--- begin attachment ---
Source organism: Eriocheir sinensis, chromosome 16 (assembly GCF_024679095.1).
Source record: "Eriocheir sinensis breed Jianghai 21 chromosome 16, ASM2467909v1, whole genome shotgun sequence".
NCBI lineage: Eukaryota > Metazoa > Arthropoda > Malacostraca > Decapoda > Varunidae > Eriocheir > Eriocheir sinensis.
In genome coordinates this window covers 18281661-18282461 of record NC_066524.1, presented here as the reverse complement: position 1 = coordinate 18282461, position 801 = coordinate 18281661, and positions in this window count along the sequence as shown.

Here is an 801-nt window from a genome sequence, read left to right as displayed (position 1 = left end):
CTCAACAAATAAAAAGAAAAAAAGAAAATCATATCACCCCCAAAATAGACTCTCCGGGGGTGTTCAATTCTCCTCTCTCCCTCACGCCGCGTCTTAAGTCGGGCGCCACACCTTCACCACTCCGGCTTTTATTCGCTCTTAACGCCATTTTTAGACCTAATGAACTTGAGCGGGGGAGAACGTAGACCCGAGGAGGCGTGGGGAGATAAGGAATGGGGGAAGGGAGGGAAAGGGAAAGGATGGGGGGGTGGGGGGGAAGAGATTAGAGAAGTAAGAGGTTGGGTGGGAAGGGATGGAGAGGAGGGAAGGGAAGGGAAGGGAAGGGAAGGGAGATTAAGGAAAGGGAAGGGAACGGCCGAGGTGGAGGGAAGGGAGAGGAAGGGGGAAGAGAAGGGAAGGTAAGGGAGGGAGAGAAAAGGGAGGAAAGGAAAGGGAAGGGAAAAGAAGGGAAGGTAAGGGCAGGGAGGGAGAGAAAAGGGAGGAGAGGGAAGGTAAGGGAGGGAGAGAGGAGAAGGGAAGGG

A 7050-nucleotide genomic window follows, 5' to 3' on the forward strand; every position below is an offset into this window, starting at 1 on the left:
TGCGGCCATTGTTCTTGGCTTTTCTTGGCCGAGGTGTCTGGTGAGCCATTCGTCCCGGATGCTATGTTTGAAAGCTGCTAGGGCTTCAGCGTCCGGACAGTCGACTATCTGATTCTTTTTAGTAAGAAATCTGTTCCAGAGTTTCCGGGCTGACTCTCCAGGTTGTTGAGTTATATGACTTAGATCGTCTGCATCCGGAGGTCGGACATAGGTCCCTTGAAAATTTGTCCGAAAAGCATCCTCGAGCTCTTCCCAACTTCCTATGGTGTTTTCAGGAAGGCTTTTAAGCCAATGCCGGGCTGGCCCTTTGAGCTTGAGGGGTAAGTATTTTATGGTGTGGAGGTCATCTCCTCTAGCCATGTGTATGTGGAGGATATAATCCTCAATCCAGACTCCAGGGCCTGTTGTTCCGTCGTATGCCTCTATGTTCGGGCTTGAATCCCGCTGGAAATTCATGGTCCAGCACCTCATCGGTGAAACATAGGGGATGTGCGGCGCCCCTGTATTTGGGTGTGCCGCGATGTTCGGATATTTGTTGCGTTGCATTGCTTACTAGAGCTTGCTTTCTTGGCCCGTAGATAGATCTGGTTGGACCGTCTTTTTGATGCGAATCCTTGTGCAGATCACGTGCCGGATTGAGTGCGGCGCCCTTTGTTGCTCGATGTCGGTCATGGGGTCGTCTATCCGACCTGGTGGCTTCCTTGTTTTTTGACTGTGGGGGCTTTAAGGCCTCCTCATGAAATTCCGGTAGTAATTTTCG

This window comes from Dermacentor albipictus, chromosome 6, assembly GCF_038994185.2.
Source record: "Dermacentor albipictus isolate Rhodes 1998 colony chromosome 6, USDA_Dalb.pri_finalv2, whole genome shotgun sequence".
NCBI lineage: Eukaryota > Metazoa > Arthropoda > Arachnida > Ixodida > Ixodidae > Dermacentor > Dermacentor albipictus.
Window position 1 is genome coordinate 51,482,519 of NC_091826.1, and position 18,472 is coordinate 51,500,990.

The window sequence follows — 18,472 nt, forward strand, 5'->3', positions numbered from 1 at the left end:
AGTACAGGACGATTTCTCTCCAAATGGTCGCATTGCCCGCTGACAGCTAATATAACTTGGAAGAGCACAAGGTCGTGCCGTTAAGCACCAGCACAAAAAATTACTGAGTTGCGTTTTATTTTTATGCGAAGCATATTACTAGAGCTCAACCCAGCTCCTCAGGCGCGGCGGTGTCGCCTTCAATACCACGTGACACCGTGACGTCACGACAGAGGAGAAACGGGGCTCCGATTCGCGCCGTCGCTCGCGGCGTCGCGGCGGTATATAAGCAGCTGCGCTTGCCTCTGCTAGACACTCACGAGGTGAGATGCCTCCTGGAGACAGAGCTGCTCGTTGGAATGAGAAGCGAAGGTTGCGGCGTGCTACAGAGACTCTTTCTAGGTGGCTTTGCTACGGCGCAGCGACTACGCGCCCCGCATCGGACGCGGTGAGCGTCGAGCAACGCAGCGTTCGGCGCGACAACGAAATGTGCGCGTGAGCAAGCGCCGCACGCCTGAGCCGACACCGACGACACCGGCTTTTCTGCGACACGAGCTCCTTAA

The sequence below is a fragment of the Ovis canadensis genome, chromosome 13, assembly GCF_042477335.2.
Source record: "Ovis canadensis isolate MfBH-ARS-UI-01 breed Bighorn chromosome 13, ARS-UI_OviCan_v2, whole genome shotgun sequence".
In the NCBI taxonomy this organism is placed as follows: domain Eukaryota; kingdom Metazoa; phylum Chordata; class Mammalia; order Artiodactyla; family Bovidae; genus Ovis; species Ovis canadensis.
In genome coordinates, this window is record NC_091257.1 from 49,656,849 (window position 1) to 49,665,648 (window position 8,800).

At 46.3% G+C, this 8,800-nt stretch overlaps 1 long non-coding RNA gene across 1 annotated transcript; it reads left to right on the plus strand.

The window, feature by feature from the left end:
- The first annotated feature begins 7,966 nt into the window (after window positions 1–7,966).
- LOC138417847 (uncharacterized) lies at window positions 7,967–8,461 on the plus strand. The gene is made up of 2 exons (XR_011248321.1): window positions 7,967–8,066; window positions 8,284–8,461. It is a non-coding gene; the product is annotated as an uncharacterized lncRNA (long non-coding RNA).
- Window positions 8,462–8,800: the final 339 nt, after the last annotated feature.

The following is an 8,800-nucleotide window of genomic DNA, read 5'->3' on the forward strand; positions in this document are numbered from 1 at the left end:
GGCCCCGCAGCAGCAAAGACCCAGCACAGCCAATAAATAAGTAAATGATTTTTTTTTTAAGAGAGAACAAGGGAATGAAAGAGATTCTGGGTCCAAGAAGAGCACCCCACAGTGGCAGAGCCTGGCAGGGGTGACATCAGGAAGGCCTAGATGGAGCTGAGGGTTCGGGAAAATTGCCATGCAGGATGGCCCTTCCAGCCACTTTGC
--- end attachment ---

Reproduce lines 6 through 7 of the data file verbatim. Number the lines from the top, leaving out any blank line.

CTCAACAAATAAAAAGAAAAAAAGAAAATCATATCACCCCCAAAATAGACTCTCCGGGGGTGTTCAATTCTCCTCTCTCCCTCACGCCGCGTCTTAAGTCGGGCGCCACACCTTCACCACTCCGGCTTTTATTCGCTCTTAACGCCATTTTTAGACCTAATGAACTTGAGCGGGGGAGAACGTAGACCCGAGGAGGCGTGGGGAGATAAGGAATGGGGGAAGGGAGGGAAAGGGAAAGGATGGGGGGGTGGGGGGGAAGAGATTAGAGAAGTAAGAGGTTGGGTGGGAAGGGATGGAGAGGAGGGAAGGGAAGGGAAGGGAAGGGAAGGGAGATTAAGGAAAGGGAAGGGAACGGCCGAGGTGGAGGGAAGGGAGAGGAAGGGGGAAGAGAAGGGAAGGTAAGGGAGGGAGAGAAAAGGGAGGAAAGGAAAGGGAAGGGAAAAGAAGGGAAGGTAAGGGCAGGGAGGGAGAGAAAAGGGAGGAGAGGGAAGGTAAGGGAGGGAGAGAGGAGAAGGGAAGGG

A 7050-nucleotide genomic window follows, 5' to 3' on the forward strand; every position below is an offset into this window, starting at 1 on the left: